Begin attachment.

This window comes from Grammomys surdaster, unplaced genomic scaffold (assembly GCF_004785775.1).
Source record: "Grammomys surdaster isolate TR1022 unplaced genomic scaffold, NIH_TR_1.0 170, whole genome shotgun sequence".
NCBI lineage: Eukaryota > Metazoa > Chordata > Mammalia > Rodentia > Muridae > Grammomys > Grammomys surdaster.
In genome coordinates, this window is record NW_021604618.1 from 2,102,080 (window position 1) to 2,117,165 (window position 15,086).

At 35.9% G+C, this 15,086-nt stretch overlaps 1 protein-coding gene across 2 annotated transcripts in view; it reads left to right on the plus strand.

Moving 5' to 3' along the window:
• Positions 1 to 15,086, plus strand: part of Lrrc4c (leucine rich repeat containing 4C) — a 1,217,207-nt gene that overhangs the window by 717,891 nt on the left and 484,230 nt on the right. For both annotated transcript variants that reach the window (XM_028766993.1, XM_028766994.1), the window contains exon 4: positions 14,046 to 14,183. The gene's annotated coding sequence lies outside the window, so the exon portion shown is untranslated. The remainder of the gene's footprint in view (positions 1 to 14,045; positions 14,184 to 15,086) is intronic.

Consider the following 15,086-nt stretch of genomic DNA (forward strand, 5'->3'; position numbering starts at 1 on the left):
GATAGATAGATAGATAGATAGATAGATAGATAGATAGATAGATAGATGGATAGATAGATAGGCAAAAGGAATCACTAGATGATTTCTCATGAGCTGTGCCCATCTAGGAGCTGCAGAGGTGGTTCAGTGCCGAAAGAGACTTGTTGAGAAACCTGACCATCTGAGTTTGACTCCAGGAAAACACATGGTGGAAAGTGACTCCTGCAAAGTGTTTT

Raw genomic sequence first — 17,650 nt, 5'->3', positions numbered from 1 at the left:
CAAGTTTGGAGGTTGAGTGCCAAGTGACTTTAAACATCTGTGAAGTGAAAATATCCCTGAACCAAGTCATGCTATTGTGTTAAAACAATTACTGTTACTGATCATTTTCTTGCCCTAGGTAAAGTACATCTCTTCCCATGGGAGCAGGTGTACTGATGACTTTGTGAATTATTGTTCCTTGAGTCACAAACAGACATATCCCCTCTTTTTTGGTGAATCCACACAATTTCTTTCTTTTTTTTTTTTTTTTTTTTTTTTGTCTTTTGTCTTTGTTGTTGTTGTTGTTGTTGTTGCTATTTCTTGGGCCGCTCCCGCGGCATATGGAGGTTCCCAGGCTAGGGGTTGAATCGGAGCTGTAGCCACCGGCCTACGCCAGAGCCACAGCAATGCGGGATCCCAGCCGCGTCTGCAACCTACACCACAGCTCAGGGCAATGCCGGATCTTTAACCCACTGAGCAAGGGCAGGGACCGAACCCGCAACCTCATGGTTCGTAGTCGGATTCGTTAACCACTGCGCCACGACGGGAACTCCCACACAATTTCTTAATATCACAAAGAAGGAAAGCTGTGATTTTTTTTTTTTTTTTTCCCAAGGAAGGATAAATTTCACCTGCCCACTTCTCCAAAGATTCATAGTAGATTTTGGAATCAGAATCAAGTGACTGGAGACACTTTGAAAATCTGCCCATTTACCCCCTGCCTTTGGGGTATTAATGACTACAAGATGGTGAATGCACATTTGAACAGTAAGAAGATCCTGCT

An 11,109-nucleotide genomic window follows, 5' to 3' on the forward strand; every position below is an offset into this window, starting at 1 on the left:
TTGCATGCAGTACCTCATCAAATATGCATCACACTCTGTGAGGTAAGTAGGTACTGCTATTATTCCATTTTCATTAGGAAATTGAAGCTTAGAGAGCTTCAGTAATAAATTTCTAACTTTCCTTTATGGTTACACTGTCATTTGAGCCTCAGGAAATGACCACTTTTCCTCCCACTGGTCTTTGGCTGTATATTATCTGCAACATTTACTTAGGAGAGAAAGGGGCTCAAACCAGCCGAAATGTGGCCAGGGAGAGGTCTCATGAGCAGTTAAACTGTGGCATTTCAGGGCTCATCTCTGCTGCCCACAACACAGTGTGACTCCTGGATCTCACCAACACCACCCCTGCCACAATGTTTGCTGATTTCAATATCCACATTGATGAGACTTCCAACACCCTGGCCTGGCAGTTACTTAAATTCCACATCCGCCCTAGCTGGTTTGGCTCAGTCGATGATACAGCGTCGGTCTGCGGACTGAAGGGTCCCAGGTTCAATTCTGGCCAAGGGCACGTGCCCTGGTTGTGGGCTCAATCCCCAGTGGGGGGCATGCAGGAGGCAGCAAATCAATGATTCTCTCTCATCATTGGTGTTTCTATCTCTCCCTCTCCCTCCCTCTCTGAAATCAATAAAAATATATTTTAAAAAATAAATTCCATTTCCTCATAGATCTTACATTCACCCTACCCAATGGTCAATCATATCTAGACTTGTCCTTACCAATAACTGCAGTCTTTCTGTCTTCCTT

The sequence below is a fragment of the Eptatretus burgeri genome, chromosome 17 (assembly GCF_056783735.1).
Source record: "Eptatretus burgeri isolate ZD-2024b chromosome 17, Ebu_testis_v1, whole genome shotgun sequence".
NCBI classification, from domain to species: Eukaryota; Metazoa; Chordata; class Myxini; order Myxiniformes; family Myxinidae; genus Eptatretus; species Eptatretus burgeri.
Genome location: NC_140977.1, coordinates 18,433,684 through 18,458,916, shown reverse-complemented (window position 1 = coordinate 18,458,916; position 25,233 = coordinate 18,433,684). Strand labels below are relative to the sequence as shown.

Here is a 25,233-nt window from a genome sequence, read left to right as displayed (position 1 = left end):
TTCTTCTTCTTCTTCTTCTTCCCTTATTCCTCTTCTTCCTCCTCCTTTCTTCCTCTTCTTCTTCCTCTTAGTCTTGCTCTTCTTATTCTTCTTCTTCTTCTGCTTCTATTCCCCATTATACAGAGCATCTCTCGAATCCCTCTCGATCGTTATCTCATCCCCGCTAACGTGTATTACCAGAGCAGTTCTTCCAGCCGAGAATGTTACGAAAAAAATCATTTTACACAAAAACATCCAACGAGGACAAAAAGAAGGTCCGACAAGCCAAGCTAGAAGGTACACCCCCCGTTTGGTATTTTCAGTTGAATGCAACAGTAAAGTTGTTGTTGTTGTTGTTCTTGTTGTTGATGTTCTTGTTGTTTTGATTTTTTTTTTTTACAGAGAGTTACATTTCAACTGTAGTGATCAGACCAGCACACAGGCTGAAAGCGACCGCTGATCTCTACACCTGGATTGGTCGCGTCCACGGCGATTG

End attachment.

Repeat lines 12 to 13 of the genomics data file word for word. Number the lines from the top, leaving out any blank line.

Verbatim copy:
An 11,109-nucleotide genomic window follows, 5' to 3' on the forward strand; every position below is an offset into this window, starting at 1 on the left:
TTGCATGCAGTACCTCATCAAATATGCATCACACTCTGTGAGGTAAGTAGGTACTGCTATTATTCCATTTTCATTAGGAAATTGAAGCTTAGAGAGCTTCAGTAATAAATTTCTAACTTTCCTTTATGGTTACACTGTCATTTGAGCCTCAGGAAATGACCACTTTTCCTCCCACTGGTCTTTGGCTGTATATTATCTGCAACATTTACTTAGGAGAGAAAGGGGCTCAAACCAGCCGAAATGTGGCCAGGGAGAGGTCTCATGAGCAGTTAAACTGTGGCATTTCAGGGCTCATCTCTGCTGCCCACAACACAGTGTGACTCCTGGATCTCACCAACACCACCCCTGCCACAATGTTTGCTGATTTCAATATCCACATTGATGAGACTTCCAACACCCTGGCCTGGCAGTTACTTAAATTCCACATCCGCCCTAGCTGGTTTGGCTCAGTCGATGATACAGCGTCGGTCTGCGGACTGAAGGGTCCCAGGTTCAATTCTGGCCAAGGGCACGTGCCCTGGTTGTGGGCTCAATCCCCAGTGGGGGGCATGCAGGAGGCAGCAAATCAATGATTCTCTCTCATCATTGGTGTTTCTATCTCTCCCTCTCCCTCCCTCTCTGAAATCAATAAAAATATATTTTAAAAAATAAATTCCATTTCCTCATAGATCTTACATTCACCCTACCCAATGGTCAATCATATCTAGACTTGTCCTTACCAATAACTGCAGTCTTTCTGTCTTCCTT